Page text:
20     the summary of the whole story.

21             JUDGE FLUEGGE:  Mr. Tolimir, may I interrupt you for a moment.

22     Judge Nyambe has a question.

23             JUDGE NYAMBE:  Thank you.  I just need a clarification to better

24     understand the flow of your evidence.

25             At the beginning -- at the beginning of your evidence, you have

Page 15003

 1     made reference to paramilitary and regular forces.  In order for me to

 2     understand clearly, can you just briefly, very briefly, tell the

 3     difference between the paramilitary and regular forces?

 4             And then -- maybe I will ask the other question when you have

 5     given me your answer.  Thank you.

 6             THE WITNESS: [Interpretation] Your Honour, I said that the then

 7     National Guard Corps in Croatia was, for me, a military formation.

 8     Because, at the time, the JNA was the legitimate armed force in

 9     Yugoslavia, including the territory of the Republic of Croatia and all

10     other parts of the then Yugoslavia.  They were the only legal armed

11     forces.

12             JUDGE NYAMBE:  So, therefore, your reference to paramilitary

13     means they were illegal forces.

14             THE WITNESS: [Interpretation] Precisely so.

15             JUDGE NYAMBE:  Thank you.

16             My last question is, at page 3 of today's transcript, line 24,

17     you are recorded as having said:

18             "... people were fencing themselves off by ethnicity."

19             Can you explain that term to me, "fencing themselves off by

20     ethnicity"?  What does that mean exactly.  Thank you.

21             THE WITNESS: [Interpretation] Your Honour, perhaps I wasn't clear

22     enough.  I said that, at the time, barricades were put up in villages.

23     Serbian villages put up barricades, Croatian villages put up barricades.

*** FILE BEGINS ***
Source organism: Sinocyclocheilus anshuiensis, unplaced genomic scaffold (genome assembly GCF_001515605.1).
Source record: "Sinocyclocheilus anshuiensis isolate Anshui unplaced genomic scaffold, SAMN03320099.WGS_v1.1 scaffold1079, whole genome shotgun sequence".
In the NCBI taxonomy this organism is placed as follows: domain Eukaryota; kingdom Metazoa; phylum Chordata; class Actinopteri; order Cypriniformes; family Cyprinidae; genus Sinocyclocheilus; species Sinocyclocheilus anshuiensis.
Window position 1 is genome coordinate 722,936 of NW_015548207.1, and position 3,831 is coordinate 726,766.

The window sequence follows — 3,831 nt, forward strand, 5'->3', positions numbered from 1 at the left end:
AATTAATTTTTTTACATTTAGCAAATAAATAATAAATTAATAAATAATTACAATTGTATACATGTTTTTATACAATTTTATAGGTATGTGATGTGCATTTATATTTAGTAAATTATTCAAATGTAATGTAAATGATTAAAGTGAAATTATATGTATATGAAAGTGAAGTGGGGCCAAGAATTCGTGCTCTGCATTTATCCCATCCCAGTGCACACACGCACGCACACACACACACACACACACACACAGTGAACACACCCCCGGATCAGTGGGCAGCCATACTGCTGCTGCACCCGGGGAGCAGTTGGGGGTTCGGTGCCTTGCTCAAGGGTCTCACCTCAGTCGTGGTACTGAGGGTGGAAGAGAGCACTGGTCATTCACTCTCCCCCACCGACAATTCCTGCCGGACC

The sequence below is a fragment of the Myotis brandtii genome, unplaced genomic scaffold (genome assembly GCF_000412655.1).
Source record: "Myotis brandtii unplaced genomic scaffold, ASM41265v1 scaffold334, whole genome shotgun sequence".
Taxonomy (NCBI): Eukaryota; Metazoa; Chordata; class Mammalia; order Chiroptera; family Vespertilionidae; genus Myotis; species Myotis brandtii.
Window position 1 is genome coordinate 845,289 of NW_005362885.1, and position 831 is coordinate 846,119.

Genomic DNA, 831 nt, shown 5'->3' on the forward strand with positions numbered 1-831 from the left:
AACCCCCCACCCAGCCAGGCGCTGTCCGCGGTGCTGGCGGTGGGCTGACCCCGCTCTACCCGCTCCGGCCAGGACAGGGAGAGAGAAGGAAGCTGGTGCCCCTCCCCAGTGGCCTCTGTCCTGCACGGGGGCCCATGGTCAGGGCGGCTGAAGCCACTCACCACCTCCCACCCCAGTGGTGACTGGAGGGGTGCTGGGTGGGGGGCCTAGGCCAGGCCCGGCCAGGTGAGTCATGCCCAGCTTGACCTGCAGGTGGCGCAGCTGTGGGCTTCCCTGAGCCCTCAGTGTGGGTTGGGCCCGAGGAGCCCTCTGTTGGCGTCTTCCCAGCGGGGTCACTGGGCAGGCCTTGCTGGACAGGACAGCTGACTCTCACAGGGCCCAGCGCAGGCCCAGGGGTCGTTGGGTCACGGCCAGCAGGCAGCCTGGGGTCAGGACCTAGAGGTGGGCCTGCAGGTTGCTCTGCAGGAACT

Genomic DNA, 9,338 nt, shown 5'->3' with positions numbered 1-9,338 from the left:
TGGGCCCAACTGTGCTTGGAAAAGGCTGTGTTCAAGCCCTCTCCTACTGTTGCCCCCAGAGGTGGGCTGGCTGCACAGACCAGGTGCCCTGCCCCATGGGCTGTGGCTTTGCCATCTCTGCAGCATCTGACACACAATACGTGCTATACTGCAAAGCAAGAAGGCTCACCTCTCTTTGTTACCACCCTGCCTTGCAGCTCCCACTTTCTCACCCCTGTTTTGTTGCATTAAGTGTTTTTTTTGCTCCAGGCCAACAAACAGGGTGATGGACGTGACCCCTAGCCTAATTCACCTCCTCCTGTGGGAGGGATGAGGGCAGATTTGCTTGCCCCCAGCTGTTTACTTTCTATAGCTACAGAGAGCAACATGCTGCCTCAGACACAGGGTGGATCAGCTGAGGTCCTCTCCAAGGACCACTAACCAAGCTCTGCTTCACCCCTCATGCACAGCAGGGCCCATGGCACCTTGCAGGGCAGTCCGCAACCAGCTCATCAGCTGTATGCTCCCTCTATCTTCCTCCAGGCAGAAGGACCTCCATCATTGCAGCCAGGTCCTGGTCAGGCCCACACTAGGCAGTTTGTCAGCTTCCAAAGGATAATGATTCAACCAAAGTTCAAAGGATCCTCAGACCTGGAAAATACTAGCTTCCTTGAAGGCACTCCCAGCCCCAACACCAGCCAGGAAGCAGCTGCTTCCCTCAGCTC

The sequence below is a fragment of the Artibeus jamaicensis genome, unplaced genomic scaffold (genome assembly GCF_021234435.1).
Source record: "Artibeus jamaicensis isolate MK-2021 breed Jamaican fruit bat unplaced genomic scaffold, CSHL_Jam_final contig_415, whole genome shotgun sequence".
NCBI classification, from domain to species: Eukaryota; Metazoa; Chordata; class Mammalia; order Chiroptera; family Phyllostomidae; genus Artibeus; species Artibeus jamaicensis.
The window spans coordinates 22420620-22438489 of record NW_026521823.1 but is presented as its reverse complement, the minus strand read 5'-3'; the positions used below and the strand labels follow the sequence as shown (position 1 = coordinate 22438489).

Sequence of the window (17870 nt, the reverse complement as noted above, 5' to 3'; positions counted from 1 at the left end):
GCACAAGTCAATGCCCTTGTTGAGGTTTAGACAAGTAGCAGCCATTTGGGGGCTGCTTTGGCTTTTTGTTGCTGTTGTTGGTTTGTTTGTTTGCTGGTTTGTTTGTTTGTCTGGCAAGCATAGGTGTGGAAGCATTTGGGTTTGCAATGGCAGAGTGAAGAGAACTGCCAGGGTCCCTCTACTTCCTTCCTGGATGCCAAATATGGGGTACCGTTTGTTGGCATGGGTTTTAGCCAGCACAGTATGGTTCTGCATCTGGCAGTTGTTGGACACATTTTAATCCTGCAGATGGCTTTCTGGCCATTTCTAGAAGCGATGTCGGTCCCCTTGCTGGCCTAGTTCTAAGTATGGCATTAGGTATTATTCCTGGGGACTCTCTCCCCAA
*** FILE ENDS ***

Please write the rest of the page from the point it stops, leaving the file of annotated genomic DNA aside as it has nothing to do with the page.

24     That was the meaning of "fencing off."

25             I also said that there was rampant antagonism.  There was an

Page 15004

 1     eruption of nationalistic feelings on both sides.

 2             JUDGE NYAMBE:  So, in other words, people tended to group

 3     themselves accord to their ethnicity.

 4             THE WITNESS: [Interpretation] Yes, right.  Exactly.

 5             JUDGE NYAMBE:  Thank you.

 6             JUDGE FLUEGGE:  Mr. Tolimir, carry on, please.

 7             THE ACCUSED: [Interpretation] Thank you, Mr. President.

 8             MR. TOLIMIR:

 9        Q.   [Interpretation] Mr. Mitrovic, can you briefly tell us whether

10     paramilitary formations in all areas, including Croatia, Serbia and

11     everywhere, were illegal because of their activities which were illegal

12     and unconstitutional and unlawful in the entire territory of the SFRY?

13     From your professional point of view.

14        A.   Precisely so.  In your question, you practically included the

15     answer, illegal activities are considered to be paramilitary activities

16     everywhere, whatever is not part of the system.  In Republika Srpska,

17     during the war, as the Army of Republika Srpska, we considered the forces

18     which were not under the command of the Army of Republika Srpska to be

19     paramilitary forces, illegal forces, and so on.

20        Q.   Thank you.

21             THE ACCUSED: [Interpretation] Could we please see 1D797 in

22     e-court so that we could see something.

23             MR. TOLIMIR: [Interpretation]

24        Q.   And until then, let me phrase my question:  Did the JNA and the

25     members of the army disarm paramilitary formations regardless of the

Page 15005

 1     ethnicity, if they were found in a part of the territory that was under

 2     its control?  Thank you.

 3        A.   At the time, and that was still just the beginning, I'm talking

 4     about the period preceding open combat, so before any fighting broke out.

 5     If we are talking about that period, our attitude and our criteria were

 6     absolutely the same towards the Croats, the Croatian forces, and towards

 7     the Serbs.  Later on -- perhaps you would ask me that as well.  Later on

 8     it happened that we had to defend Serbs from the Croats.

 9        Q.   Thank you.  I will ask you immediately, please always answer

10     briefly so that we could manage to do everything.  I have not much time

11     and probably you want to go home today.

12             This is my question:  Did the federal secretary of national

13     defence make a decision, and the Presidency as well, that all

14     paramilitary formations be disarmed, that Martin Spegelj and other

15     Croatian leaders who had been in charge of arming the paramilitary forces

16     of the MUP and TO to be arrested?

17        A.   Yes.  If you want me to expand that I can, but, yes.

18        Q.   Was it done and if not, why not, and tell us what you think about

19     that now?  Thank you.

20        A.   We were prevented.  I'm saying that from the point of view of the

21     army and the security organs.  We were prevented precisely by the

22     legalisation which I talked about earlier, if we have Croatian forces in